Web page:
This is how a sort of self-justifying homophobia works among these sorts of debaters. They first will admit that, in itself, a gay life is a victimless pecadillo that harms at most the soul of the participants but which isn't really a public threat, they're merely "misguided" or "mislead by the culture's lies" etc. However, they then bait people into an argument. 1 in 10,000 times, if that, the person might be convinced. All the other times, the argument doesn't (because there are always counter-arguments, and no such thing as an airtight proof, otherwise the philosophical venture would have reached its conclusion centuries ago), but the Inquisitor, so sure of his apologetics, takes not being convinced as bad faith, interprets it as deliberate willful obstinacy in favor of "their sick pleasure," and thus is able to construct the person as a sociopath and thus of public concern because "While the acts themselves may be private and not hurt anyone else, the way they have clearly warped your moral reasoning and made you so willing to ignore right-thinking makes you a social threat!" (ie, a distinction something like, "I'm not judging the sin, I'm judging the heresy!") and so homophobia is self-justified through the very act of apologetics.

    1. Hiya Sinner (this salutation seems inappropriate somehow...)

      I love a lot of your thoughts. I would offer one push back and one addition.

      I don't think it's fair to characterize most traditionalist Christians as butting in where they don't belong. Some do, for sure; but I think most people in real-life relationships probably love well despite their disagreement and don't focus on this one aspect of humanity. I've seen these phrases mostly invoked in the course of the public conversation. We are, as a society, having the conversation. It's not reasonable to expect traditionalists to sit in a corner and keep their understandings to themselves.

      I do, however, totally agree that the "compassionate" evangelizer moves from a posture of "sharing the truth in love" to "assuming bad faith" just as you described. In other words, he says "the truth is objective, and if you reject what I'm telling you, you are rejecting God Himself." I can't tell you how many times I've been accused of being a Godless hedonist. This trend has developed even further.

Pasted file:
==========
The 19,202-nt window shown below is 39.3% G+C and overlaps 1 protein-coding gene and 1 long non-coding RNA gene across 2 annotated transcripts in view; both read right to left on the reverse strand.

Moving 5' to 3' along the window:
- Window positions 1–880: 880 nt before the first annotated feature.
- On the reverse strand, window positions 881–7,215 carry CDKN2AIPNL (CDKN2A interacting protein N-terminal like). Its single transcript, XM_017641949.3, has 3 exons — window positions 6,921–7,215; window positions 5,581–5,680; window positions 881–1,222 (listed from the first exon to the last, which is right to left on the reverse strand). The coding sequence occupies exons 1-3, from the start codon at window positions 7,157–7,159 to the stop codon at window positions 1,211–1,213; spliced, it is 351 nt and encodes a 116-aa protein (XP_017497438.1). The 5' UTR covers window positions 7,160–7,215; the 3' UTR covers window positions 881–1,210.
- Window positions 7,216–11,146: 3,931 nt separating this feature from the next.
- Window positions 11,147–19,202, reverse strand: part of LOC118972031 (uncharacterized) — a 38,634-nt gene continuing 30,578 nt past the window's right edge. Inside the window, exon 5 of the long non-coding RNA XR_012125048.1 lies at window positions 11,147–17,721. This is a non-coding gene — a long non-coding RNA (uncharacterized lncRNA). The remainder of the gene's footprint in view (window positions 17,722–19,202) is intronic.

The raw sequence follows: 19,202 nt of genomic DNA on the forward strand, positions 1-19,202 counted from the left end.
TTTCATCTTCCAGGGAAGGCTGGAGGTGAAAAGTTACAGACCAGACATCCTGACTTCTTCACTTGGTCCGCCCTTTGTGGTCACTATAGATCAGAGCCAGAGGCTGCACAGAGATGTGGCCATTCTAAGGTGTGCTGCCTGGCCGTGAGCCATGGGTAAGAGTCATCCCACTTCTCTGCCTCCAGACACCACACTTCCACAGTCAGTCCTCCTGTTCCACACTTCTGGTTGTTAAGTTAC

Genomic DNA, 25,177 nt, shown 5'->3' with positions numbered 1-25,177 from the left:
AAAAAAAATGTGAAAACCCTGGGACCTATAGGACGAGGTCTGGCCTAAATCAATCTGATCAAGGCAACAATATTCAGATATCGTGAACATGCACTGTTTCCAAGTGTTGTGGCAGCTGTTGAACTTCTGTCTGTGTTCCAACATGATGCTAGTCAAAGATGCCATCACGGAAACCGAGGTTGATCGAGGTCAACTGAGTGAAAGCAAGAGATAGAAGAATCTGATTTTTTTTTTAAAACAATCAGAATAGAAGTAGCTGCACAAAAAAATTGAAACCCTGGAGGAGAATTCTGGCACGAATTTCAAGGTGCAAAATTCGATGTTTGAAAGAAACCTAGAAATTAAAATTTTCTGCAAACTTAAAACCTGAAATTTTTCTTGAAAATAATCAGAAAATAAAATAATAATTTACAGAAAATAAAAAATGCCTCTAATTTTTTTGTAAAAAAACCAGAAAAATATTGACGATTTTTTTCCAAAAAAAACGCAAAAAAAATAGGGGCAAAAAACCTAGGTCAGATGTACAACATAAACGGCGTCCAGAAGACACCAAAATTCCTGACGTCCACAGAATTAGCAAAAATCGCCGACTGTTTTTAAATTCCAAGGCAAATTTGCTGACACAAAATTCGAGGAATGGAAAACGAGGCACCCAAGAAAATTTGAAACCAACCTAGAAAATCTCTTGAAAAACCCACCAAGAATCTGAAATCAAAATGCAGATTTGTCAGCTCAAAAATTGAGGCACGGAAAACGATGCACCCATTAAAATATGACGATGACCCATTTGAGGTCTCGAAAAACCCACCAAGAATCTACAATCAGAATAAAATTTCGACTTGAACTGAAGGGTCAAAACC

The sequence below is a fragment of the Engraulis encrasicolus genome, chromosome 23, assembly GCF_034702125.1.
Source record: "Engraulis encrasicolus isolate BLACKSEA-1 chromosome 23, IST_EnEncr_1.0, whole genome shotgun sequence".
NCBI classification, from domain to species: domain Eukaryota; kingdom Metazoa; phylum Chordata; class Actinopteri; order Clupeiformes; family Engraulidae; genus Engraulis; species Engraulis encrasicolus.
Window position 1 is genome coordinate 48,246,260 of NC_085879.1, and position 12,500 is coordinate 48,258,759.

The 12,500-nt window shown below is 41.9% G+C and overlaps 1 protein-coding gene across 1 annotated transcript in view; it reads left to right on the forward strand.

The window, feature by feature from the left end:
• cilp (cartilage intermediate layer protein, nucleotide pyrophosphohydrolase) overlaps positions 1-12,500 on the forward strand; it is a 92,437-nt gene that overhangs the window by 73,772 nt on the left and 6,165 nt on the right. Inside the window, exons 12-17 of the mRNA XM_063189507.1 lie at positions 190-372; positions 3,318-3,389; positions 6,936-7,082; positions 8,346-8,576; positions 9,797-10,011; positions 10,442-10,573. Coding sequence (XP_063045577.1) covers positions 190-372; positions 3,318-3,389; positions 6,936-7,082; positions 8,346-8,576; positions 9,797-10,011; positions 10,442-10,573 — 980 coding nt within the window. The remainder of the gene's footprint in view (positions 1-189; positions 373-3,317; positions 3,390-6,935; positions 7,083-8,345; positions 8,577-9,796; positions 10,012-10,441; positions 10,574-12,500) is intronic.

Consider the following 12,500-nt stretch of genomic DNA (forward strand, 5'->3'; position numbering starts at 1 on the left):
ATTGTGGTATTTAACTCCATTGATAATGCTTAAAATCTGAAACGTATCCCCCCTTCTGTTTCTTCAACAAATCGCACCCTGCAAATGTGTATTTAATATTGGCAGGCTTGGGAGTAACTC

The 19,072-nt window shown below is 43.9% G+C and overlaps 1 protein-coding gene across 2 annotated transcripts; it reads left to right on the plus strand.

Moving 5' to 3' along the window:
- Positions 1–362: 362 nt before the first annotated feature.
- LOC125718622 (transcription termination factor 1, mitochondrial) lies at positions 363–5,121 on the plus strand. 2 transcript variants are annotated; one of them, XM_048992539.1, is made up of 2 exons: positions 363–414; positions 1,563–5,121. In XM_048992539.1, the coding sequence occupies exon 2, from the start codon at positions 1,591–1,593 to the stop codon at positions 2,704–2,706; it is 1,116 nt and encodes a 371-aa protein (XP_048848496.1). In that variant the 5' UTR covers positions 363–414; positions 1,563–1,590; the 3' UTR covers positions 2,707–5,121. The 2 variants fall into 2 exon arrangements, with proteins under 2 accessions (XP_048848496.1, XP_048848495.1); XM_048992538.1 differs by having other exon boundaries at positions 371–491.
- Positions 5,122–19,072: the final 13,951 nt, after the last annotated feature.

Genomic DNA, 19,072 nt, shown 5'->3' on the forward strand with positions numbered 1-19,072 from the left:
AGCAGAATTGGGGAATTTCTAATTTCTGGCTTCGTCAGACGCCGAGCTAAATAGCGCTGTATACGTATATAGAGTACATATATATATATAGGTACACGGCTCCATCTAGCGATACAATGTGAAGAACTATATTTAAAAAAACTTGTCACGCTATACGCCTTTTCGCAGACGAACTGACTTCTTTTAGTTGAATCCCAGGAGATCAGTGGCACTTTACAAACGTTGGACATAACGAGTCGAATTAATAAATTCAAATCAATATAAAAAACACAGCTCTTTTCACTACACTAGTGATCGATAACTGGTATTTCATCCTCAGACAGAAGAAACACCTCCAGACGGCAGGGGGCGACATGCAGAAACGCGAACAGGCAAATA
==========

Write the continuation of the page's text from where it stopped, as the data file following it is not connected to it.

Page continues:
As the cultural rejects traditional teaching in greater numbers, traditionalists are understandably getting weary of being painted with a broad brush of "hateful bigot". So now, when I express disagreement about the sinfulness of homosexuality, the evangelist automatically assumes I think he's a bigot operating in bad faith. This, I suppose, is to be expected in a public conversation that has very little tolerance for nuance and usually assumes the worst in the other.

      I SO totally sympathize with traditionalists. I know what it's like to be marginalized and unfairly judged. I'm doing whatever I can within my tribe to speak out against this kind of treatment of the moral-minority.

      Christianity has caused so much hurt and harm to people who are gay. There's an understandably strong anti-Christian (especially anti-Catholic) sentiment within the older gay community (less so in the next generation). I'm often viewed as a traitor whenever I identify as Christian. But I think conservative Christians get a bad rap. Especially with Catholicism, my lived experience with practicing Catholics is worlds away from the actions of the church leadership. I'm really hoping that the gay community can reach out in love to traditionalists and be inclusive. Unfortunately, many think turnabout will quell their thirst for justice - I doubt it.

      Sorry for the rambling remarks.
      Best to you

    2. "I don't think it's fair to characterize most traditionalist Christians as butting in where they don't belong."

      Well, I never said "most." I said there was a type.

      "Some do, for sure; but I think most people in real-life relationships probably love well despite their disagreement and don't focus on this one aspect of humanity. I've seen these phrases mostly invoked in the course of the public conversation."

      It's true that I think many people, in their private lives, just stay quiet about their moral judgments (as they should).

      However, they often then put on this public persona (as one of the self-appointed Inquisitors) and come and lash out at people online even though it's like...who made them Pope? Who appointed them "pastoral whip" over these strangers?

      So the distinction between the public conversation and the private is an artificial one, I think. These online conversations are not simply abstract hypothetical discussion of "the issues" apart from anything personal. Trust me: they get personal, very quickly, ad hominems fly, etc. Sure, they might not attack their neighbor or coworker in "real life," but anonymously trying to "dialogue" online in this fashion is STILL an imposition.

      "We are, as a society, having the conversation. It's not reasonable to expect traditionalists to sit in a corner and keep their understandings to themselves."

      Well, if it were all abstract and impersonal, I'd be fine with it. On both sides. Simply say, "This is our vision of the good life and why we believe it" and dialogue from there. But while "taking it personally" might make SOME sense (though not entirely) for the people who actually live in relationships that are being makes no sense to me why the traditionalists seem to take it all so personally, as if the fact that other people are living a vision of the good life that is not somehow a personal threat or something to be offensively Crusaded against.

    3. Hi again Sinner (yup...still sounds bad),